“Life can only be understood backwards; but it must be lived forwards.”
In the early 1990s, I graduated from Barnard College, a women’s college in New York City. As a woman born in the 70s, who came of age in the 80s, I entered adulthood with a certain set of expectations. The ideals of feminism were not so much a crescendo that crashed through my life, but rather the steady beat to which I grew up. To me, feminism was evolution, not revolution. Many of the achievements that women only a generation ago might have viewed as groundbreaking, I took for granted. Of course, women could be doctors and lawyers, run governments and corporations. In college, these assumptions accepted during my youth were emphasized, underlined, spoken aloud; indeed, attending a single-sex college, in which our gender was treated as a glory, the opening up of opportunities for women appeared not so much as options but mandates.
We were, all of us on that graduation day so many years ago, poised to take over the world.
Over 10 years later, after I had married and had my first child and moved from the city to the suburbs, I returned to Barnard to take the same Feminism 101 class that I had taken as a 19 year old. It was a particular moment in my life when I was craving guidance, struggling to reconcile feminism with motherhood, and–because I have always been an avid reader–I turned to books.
If reading is a journey of imagination, a means of escape, it is also a way of absorbing the intricate complexities of life and experience. To me, books are like magic: They inform the mind and transform the spirit. The act of rereading, as I have learned over the years, is an especially revealing one in its capacity to conjure up our previous selves. So for two years I immersed myself in the feminist texts that shaped me as a young woman and wrote a book about the experience. On the last day of class, as my feet moved closer to the iron gates surrounding campus, memory took me back…
It is the day I graduated from college. And after three hours of creaky metal chairs, the four glasses of champagne, and countless congratulatory hugs, I am back in my dorm room. The windows are open, and the soft, cool breeze of spring floats in and out, like a whispered conversation. I’ve already returned my rented graduation gown, and my possessions are packed away into cardboard boxes neatly labeled with a black Sharpie. Only the posters remain, but I’m not yet ready to take them down; there’s something too stark and final about bare walls in an empty room. Instead, I perch on the windowsill, dragging heavily on a cigarette and watching the smoke disappear into the sky as I slowly exhale, waiting until only the ghost of the scent remains before I take another puff. I enjoy the feel of the cigarette between my fingers, the impression of toughness it imparts when I’m in a crowd, but alone, in my room, the cigarette is just an excuse to make myself stop for a moment and breathe. The air smells of ash and the damp of rain.
From where I’m sitting, I can look down on leafy treetops, the whoosh of traffic on Broadway, the sparkle of the Hudson River, a whole magnificent spread of New York City in miniature, and I experience the particular vertigo that occurs when one is passing through a life event so significant that it’s impossible to absorb entirely right then and there; one has no choice but to fall into the feeling. Looking down, the wild chaos of the city seems suitably tamed, split into squares and grids—manageable, conquerable even.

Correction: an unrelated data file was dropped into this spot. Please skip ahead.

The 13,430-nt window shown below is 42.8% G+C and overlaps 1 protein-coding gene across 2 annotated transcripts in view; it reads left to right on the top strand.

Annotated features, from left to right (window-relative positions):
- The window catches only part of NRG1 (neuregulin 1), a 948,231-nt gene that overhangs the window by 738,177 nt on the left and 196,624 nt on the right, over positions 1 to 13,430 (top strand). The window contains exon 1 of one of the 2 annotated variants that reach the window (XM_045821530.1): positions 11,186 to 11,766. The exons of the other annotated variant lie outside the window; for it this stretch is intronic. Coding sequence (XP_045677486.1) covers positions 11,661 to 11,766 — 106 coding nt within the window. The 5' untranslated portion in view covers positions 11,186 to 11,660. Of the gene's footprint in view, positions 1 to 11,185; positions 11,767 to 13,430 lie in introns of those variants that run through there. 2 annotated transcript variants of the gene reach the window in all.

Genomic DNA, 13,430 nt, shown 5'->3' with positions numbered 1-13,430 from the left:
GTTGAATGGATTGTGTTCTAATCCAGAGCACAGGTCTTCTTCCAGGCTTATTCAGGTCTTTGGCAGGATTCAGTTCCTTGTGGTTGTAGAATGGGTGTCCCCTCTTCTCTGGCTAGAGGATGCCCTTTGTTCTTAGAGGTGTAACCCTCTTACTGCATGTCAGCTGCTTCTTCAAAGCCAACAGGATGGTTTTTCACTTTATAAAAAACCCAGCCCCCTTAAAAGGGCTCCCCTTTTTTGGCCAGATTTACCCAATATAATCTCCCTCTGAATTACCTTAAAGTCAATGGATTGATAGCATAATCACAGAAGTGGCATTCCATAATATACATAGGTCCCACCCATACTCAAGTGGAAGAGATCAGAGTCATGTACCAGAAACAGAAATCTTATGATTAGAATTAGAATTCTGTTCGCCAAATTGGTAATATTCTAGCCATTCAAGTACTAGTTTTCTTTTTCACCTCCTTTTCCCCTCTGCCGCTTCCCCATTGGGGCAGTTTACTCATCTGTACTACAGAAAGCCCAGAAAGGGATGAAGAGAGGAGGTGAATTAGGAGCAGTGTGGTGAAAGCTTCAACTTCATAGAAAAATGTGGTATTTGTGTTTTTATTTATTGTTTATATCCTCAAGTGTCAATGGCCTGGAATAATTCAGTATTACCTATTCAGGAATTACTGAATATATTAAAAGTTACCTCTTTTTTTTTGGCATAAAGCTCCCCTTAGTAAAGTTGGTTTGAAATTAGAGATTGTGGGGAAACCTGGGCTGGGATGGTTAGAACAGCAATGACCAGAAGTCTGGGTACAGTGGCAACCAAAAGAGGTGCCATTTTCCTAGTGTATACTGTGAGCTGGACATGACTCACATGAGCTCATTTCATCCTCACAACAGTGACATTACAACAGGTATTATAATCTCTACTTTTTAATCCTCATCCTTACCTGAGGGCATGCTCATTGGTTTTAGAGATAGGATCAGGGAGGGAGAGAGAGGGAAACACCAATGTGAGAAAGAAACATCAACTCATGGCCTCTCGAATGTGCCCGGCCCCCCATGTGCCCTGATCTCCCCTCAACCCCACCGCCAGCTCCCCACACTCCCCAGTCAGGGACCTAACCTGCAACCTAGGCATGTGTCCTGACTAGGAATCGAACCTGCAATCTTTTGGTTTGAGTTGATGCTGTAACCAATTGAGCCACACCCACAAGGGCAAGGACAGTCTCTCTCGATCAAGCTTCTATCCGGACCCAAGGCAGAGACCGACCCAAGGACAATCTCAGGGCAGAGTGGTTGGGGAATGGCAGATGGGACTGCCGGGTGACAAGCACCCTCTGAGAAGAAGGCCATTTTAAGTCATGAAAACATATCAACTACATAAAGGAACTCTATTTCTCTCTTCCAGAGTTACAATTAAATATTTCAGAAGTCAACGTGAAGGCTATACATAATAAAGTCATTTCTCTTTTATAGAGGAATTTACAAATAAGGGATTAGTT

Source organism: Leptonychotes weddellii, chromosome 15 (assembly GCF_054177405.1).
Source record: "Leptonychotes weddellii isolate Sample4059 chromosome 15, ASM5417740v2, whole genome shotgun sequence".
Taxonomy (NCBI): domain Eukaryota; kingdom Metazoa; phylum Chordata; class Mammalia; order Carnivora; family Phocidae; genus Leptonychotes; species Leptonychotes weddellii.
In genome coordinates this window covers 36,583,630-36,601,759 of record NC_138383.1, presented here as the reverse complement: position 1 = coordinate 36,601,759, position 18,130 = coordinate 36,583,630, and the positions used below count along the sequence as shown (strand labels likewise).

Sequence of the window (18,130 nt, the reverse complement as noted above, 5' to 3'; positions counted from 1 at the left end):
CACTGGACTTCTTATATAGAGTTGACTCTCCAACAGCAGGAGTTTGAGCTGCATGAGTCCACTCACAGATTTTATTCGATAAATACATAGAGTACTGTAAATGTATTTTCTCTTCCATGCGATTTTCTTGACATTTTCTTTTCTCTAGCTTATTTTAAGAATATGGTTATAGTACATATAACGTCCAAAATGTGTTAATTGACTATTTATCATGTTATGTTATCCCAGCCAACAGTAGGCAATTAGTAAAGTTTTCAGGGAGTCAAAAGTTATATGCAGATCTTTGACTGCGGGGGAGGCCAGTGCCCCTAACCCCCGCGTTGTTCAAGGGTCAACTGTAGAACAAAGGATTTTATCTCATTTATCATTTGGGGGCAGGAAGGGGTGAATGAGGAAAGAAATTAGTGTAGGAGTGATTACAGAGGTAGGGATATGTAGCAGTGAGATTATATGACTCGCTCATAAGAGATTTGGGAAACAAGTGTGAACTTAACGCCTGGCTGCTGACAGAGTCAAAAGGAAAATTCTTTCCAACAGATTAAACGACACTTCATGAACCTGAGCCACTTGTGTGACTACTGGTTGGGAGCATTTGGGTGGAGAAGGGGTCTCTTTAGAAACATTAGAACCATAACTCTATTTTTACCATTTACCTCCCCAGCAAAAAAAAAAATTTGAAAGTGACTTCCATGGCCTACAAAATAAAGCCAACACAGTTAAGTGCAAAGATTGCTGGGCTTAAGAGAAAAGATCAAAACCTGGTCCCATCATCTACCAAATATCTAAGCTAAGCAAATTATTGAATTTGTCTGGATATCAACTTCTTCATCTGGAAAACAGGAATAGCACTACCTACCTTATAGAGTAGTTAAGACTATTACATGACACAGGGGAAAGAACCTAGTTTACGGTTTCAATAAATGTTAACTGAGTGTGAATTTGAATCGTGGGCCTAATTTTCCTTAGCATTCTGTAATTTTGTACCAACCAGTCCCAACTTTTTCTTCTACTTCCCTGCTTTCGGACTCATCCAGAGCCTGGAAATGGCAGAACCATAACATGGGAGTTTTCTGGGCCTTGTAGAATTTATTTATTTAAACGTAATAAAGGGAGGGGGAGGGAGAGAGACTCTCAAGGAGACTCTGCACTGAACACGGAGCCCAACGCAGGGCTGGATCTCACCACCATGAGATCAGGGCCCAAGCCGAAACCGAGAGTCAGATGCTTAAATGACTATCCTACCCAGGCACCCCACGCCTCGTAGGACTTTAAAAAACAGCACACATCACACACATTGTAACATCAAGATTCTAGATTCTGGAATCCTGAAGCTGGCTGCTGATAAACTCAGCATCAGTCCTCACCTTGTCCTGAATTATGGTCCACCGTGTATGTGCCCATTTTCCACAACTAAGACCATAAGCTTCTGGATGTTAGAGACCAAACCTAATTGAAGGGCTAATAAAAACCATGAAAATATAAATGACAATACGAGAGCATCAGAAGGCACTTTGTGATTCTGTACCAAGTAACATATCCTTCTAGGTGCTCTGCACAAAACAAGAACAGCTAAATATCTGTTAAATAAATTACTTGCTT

Stubbing out my cigarette into a Diet Coke can, I take a deep breath; the future awaits me. Anxieties branch out in my mind, but they are hung with hopes and dreams. Ready to go now, I slide off the windowsill and begin peeling the posters from my walls, trying not to rip them, although, of course, I do. I mean to take one last look at the view, but before I know it, my father is calling from the elevator, telling me to hurry up because he’s double-parked. So, without a backward glance, I hurry from the room, my posters rolled up and awkwardly tucked under my arm, the door clicking shut behind me.
I used to believe I left a version of myself behind that day, up in that dorm room on the sixteenth floor. Whenever I thought of her, I would feel a loss, an emotional lightning bolt flashing in my mind’s eye, and I would lament her passing.
In the intervening years since then, however, I have learned that history leaves a unique pattern of kisses and bruises on each of us, but many of the fundamental issues raised by being a woman remain the same. Regardless of the gaps in time, place, and circumstance, women across the ages have all had to negotiate the borders of their identities; in this, we find a common ground. Certainly, our responses may differ, but the intrinsic worth in reading and rereading feminist writings is that, in doing so, we are given the precious chance to compare and contrast other women’s lives with our own, to liberate our imaginations from the predictable, the conventional, and thus gain greater insight into the various scripts assigned to us by our particular generation. Feminism gives us room to tell the unexpected story, and this, perhaps, is its greatest gift.
The girl I once was and the woman I am today, I see now, are simply points on the same line; she is me, and I am her, and together, with the map laid out by other women, other lives, we will continue to trace our route, both forward and backward to where we are now.
Here, in this place.